Inadequate Reactor Shielding Has Not Been Mitigated.  The Death Star is sufficiently armored to withstand repeated hits from the full Rebel battle fleet. However, the thermal exhaust port of the PCS's main reactor is not armored, and the shaft to the reactor is not compartmentalized to deflect blast effects. During our interviews with experienced TIE fighter pilots, they unanimously agreed that the port is so narrow that no fighter -- not even one flying down the approach trench -- could obtain a sufficient firing angle, especially when attacking craft would be under continuous fire from shipboard weapons and interceptors. The prime contractor, Darkside Technologies, also assures us that the reactor is sufficiently shielded to withstand a hit from a proton torpedo. We reiterate the concerns stated in our previous report regarding the validity of the contractor's testing of reactor protection, and we remain concerned that penetration of the port could result in a catastrophic explosion of the main reactor. Recommendation: A permeable barrier over the port to allow heat to escape while deflecting projectiles, as well as compartmentalization to channel blast effects. Independent third-party validation of Darkside Technologies' testing of reactor shielding.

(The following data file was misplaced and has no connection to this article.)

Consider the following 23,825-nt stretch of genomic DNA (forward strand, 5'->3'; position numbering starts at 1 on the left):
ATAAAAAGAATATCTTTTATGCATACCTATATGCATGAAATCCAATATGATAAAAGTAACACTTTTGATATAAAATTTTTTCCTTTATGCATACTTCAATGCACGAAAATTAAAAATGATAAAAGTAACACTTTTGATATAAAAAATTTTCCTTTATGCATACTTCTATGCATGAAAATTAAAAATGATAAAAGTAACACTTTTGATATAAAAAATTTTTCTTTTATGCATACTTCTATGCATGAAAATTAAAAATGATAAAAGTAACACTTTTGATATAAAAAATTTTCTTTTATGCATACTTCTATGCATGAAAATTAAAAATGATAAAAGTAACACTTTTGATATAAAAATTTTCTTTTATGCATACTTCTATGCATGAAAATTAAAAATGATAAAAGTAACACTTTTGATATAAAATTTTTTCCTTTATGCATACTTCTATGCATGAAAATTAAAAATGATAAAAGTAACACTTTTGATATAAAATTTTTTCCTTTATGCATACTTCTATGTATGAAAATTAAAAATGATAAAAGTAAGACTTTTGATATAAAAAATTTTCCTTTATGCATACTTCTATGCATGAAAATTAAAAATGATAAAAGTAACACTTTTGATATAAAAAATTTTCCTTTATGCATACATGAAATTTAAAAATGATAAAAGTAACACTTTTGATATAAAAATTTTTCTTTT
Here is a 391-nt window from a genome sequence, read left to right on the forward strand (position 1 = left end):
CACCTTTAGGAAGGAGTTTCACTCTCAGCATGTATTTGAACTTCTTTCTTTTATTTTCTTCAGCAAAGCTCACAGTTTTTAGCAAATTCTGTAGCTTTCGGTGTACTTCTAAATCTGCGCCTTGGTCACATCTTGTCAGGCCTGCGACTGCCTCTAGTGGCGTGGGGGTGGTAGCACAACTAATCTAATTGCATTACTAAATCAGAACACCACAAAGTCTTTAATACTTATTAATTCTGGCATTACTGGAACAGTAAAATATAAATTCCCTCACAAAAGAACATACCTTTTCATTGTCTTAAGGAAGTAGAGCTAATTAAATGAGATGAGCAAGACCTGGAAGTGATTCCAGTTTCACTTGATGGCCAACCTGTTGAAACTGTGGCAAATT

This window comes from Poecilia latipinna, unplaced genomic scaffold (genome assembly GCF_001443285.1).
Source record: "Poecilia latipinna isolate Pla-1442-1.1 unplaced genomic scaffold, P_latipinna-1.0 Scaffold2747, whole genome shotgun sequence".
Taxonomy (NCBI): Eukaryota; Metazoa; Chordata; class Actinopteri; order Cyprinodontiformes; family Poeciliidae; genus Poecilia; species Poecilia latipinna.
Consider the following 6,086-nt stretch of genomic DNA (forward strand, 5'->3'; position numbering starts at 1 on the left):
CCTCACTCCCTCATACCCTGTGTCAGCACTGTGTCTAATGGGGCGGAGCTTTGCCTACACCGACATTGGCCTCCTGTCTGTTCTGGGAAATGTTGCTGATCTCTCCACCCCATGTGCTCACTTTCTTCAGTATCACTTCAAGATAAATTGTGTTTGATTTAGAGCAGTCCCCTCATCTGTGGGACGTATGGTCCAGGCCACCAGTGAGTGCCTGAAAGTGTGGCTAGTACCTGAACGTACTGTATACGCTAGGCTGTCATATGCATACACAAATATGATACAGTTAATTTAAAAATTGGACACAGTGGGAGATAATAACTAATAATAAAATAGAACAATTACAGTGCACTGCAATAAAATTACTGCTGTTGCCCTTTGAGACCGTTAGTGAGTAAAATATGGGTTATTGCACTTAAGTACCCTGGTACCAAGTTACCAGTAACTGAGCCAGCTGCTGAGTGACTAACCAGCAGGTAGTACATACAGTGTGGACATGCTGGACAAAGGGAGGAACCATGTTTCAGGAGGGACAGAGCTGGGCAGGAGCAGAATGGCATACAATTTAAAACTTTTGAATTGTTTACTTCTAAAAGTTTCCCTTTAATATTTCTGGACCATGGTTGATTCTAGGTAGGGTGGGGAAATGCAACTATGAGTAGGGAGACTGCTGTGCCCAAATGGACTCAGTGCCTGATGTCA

Anti-Intruder Defenses Are Strong But Still Vulnerable to Raids by Special Forces. Imperial Navy leaders expressed confidence that the Death Star's large complement of Imperial stormtroopers, as well as extensive use of access-controlled doors, are more than sufficient to defeat any raids to seize or disable the battle station. We concur that intrusion control systems are strong, but note that a small, fast-moving team could disable key systems. Recommendation: More guards at key locations as well as mobile patrols.

Inadequate Marksmanship Training Has Not Been Addressed. Stormtrooper Command (STORMCOM) requires all troops to receive extensive blaster training. Yet our audit of their marksmanship tests finds that 70 percent of stormtroopers cannot hit a large stationary object, such as a ship, at a distance of 10 feet. This calls into question the ability of the Death Star crew to repel boarders. Recommendation: More rigorous marksmanship training. Increased use of guard bots.

Insufficient Analysis of Alternatives to Death Star. While tests indicate that the Death Star can vaporize planets and thus encourage loyalty to beneficial Imperial rule, the Imperial Navy has not demonstrated that a fleet of Star Destroyers cannot effectively accomplish the same mission through devastation of a planet's surface at far less cost. Recommendation: Further modeling and simulation is needed to determine whether conventional ships can perform the same Imperial loyalty mission as the Death Star.